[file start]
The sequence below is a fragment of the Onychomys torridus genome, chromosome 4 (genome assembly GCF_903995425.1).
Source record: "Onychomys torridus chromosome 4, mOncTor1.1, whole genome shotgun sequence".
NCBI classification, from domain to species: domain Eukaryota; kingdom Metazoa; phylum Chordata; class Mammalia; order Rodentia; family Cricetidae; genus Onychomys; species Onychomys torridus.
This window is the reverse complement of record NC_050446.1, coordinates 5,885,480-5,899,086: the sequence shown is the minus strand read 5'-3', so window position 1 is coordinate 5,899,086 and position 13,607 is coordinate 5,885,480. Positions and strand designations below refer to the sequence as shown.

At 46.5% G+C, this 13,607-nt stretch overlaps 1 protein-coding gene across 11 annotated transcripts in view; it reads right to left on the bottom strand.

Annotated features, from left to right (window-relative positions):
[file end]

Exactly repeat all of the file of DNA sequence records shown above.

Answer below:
The sequence below is a fragment of the Onychomys torridus genome, chromosome 4 (genome assembly GCF_903995425.1).
Source record: "Onychomys torridus chromosome 4, mOncTor1.1, whole genome shotgun sequence".
NCBI classification, from domain to species: domain Eukaryota; kingdom Metazoa; phylum Chordata; class Mammalia; order Rodentia; family Cricetidae; genus Onychomys; species Onychomys torridus.
This window is the reverse complement of record NC_050446.1, coordinates 5,885,480-5,899,086: the sequence shown is the minus strand read 5'-3', so window position 1 is coordinate 5,899,086 and position 13,607 is coordinate 5,885,480. Positions and strand designations below refer to the sequence as shown.

At 46.5% G+C, this 13,607-nt stretch overlaps 1 protein-coding gene across 11 annotated transcripts in view; it reads right to left on the bottom strand.

Annotated features, from left to right (window-relative positions):